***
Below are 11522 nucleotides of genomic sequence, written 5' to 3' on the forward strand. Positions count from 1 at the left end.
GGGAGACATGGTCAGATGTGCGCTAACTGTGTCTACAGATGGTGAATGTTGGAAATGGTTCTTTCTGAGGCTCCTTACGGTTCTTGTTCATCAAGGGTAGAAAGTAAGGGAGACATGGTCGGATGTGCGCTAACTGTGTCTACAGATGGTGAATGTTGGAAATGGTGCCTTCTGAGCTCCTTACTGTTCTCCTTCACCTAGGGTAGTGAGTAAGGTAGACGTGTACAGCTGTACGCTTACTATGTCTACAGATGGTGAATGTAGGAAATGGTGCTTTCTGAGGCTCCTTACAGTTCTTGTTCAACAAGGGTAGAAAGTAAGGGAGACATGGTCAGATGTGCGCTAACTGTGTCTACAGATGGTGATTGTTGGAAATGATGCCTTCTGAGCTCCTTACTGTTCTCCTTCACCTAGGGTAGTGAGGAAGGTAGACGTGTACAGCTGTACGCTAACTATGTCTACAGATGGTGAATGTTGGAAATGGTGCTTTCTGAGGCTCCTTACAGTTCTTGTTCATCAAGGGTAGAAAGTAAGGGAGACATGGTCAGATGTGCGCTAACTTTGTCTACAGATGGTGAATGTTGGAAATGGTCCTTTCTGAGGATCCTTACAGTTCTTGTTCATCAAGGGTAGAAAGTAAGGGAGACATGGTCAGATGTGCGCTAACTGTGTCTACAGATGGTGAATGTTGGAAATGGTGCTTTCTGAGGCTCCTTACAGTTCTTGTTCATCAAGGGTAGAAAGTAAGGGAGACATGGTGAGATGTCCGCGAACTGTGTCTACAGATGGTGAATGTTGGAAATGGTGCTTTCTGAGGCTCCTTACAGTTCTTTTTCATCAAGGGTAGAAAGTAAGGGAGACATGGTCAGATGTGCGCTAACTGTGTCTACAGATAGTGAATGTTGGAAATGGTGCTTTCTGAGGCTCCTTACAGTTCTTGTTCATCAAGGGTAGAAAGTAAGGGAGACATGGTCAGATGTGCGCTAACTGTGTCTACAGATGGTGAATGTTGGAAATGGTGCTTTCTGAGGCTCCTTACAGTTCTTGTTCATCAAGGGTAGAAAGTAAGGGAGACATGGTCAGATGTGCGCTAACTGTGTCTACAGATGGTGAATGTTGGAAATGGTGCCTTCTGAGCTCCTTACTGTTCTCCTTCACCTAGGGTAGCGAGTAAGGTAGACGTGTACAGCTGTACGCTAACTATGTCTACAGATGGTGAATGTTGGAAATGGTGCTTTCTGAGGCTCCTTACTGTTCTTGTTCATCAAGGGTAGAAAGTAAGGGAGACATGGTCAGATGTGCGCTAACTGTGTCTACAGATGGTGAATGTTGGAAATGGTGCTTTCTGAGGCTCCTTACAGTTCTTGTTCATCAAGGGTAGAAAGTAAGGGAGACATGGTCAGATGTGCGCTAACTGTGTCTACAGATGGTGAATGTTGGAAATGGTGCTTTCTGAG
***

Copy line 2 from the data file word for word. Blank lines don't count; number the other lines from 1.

GGGAGACATGGTCAGATGTGCGCTAACTGTGTCTACAGATGGTGAATGTTGGAAATGGTTCTTTCTGAGGCTCCTTACGGTTCTTGTTCATCAAGGGTAGAAAGTAAGGGAGACATGGTCGGATGTGCGCTAACTGTGTCTACAGATGGTGAATGTTGGAAATGGTGCCTTCTGAGCTCCTTACTGTTCTCCTTCACCTAGGGTAGTGAGTAAGGTAGACGTGTACAGCTGTACGCTTACTATGTCTACAGATGGTGAATGTAGGAAATGGTGCTTTCTGAGGCTCCTTACAGTTCTTGTTCAACAAGGGTAGAAAGTAAGGGAGACATGGTCAGATGTGCGCTAACTGTGTCTACAGATGGTGATTGTTGGAAATGATGCCTTCTGAGCTCCTTACTGTTCTCCTTCACCTAGGGTAGTGAGGAAGGTAGACGTGTACAGCTGTACGCTAACTATGTCTACAGATGGTGAATGTTGGAAATGGTGCTTTCTGAGGCTCCTTACAGTTCTTGTTCATCAAGGGTAGAAAGTAAGGGAGACATGGTCAGATGTGCGCTAACTTTGTCTACAGATGGTGAATGTTGGAAATGGTCCTTTCTGAGGATCCTTACAGTTCTTGTTCATCAAGGGTAGAAAGTAAGGGAGACATGGTCAGATGTGCGCTAACTGTGTCTACAGATGGTGAATGTTGGAAATGGTGCTTTCTGAGGCTCCTTACAGTTCTTGTTCATCAAGGGTAGAAAGTAAGGGAGACATGGTGAGATGTCCGCGAACTGTGTCTACAGATGGTGAATGTTGGAAATGGTGCTTTCTGAGGCTCCTTACAGTTCTTTTTCATCAAGGGTAGAAAGTAAGGGAGACATGGTCAGATGTGCGCTAACTGTGTCTACAGATAGTGAATGTTGGAAATGGTGCTTTCTGAGGCTCCTTACAGTTCTTGTTCATCAAGGGTAGAAAGTAAGGGAGACATGGTCAGATGTGCGCTAACTGTGTCTACAGATGGTGAATGTTGGAAATGGTGCTTTCTGAGGCTCCTTACAGTTCTTGTTCATCAAGGGTAGAAAGTAAGGGAGACATGGTCAGATGTGCGCTAACTGTGTCTACAGATGGTGAATGTTGGAAATGGTGCCTTCTGAGCTCCTTACTGTTCTCCTTCACCTAGGGTAGCGAGTAAGGTAGACGTGTACAGCTGTACGCTAACTATGTCTACAGATGGTGAATGTTGGAAATGGTGCTTTCTGAGGCTCCTTACTGTTCTTGTTCATCAAGGGTAGAAAGTAAGGGAGACATGGTCAGATGTGCGCTAACTGTGTCTACAGATGGTGAATGTTGGAAATGGTGCTTTCTGAGGCTCCTTACAGTTCTTGTTCATCAAGGGTAGAAAGTAAGGGAGACATGGTCAGATGTGCGCTAACTGTGTCTACAGATGGTGAATGTTGGAAATGGTGCTTTCTGAG